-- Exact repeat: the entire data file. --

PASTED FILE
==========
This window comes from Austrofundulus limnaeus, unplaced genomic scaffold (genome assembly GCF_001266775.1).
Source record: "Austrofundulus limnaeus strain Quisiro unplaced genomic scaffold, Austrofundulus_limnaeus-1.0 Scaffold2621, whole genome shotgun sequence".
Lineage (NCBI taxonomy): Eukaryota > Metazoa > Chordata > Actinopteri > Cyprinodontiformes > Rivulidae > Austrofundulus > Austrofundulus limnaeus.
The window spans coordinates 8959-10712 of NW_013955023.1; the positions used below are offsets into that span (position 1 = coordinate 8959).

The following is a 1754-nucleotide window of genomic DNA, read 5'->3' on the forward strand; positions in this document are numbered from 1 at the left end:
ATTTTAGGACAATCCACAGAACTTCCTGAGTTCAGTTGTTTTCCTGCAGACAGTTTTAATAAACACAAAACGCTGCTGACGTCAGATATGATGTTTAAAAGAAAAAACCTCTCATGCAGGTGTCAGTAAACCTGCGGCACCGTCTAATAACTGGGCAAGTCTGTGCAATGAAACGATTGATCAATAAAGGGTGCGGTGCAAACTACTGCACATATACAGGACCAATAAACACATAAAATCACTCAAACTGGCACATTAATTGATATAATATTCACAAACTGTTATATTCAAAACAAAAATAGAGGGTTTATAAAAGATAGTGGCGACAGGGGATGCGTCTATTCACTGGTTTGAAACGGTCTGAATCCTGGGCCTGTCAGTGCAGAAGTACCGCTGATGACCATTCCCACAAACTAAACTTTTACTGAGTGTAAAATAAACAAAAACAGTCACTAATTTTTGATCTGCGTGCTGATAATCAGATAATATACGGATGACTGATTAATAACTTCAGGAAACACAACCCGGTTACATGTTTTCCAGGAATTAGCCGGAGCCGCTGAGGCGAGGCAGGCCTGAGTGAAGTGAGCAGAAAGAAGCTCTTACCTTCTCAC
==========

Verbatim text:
This window comes from Austrofundulus limnaeus, unplaced genomic scaffold (genome assembly GCF_001266775.1).
Source record: "Austrofundulus limnaeus strain Quisiro unplaced genomic scaffold, Austrofundulus_limnaeus-1.0 Scaffold2621, whole genome shotgun sequence".
Lineage (NCBI taxonomy): Eukaryota > Metazoa > Chordata > Actinopteri > Cyprinodontiformes > Rivulidae > Austrofundulus > Austrofundulus limnaeus.
The window spans coordinates 8959-10712 of NW_013955023.1; the positions used below are offsets into that span (position 1 = coordinate 8959).

The following is a 1754-nucleotide window of genomic DNA, read 5'->3' on the forward strand; positions in this document are numbered from 1 at the left end:
ATTTTAGGACAATCCACAGAACTTCCTGAGTTCAGTTGTTTTCCTGCAGACAGTTTTAATAAACACAAAACGCTGCTGACGTCAGATATGATGTTTAAAAGAAAAAACCTCTCATGCAGGTGTCAGTAAACCTGCGGCACCGTCTAATAACTGGGCAAGTCTGTGCAATGAAACGATTGATCAATAAAGGGTGCGGTGCAAACTACTGCACATATACAGGACCAATAAACACATAAAATCACTCAAACTGGCACATTAATTGATATAATATTCACAAACTGTTATATTCAAAACAAAAATAGAGGGTTTATAAAAGATAGTGGCGACAGGGGATGCGTCTATTCACTGGTTTGAAACGGTCTGAATCCTGGGCCTGTCAGTGCAGAAGTACCGCTGATGACCATTCCCACAAACTAAACTTTTACTGAGTGTAAAATAAACAAAAACAGTCACTAATTTTTGATCTGCGTGCTGATAATCAGATAATATACGGATGACTGATTAATAACTTCAGGAAACACAACCCGGTTACATGTTTTCCAGGAATTAGCCGGAGCCGCTGAGGCGAGGCAGGCCTGAGTGAAGTGAGCAGAAAGAAGCTCTTACCTTCTCAC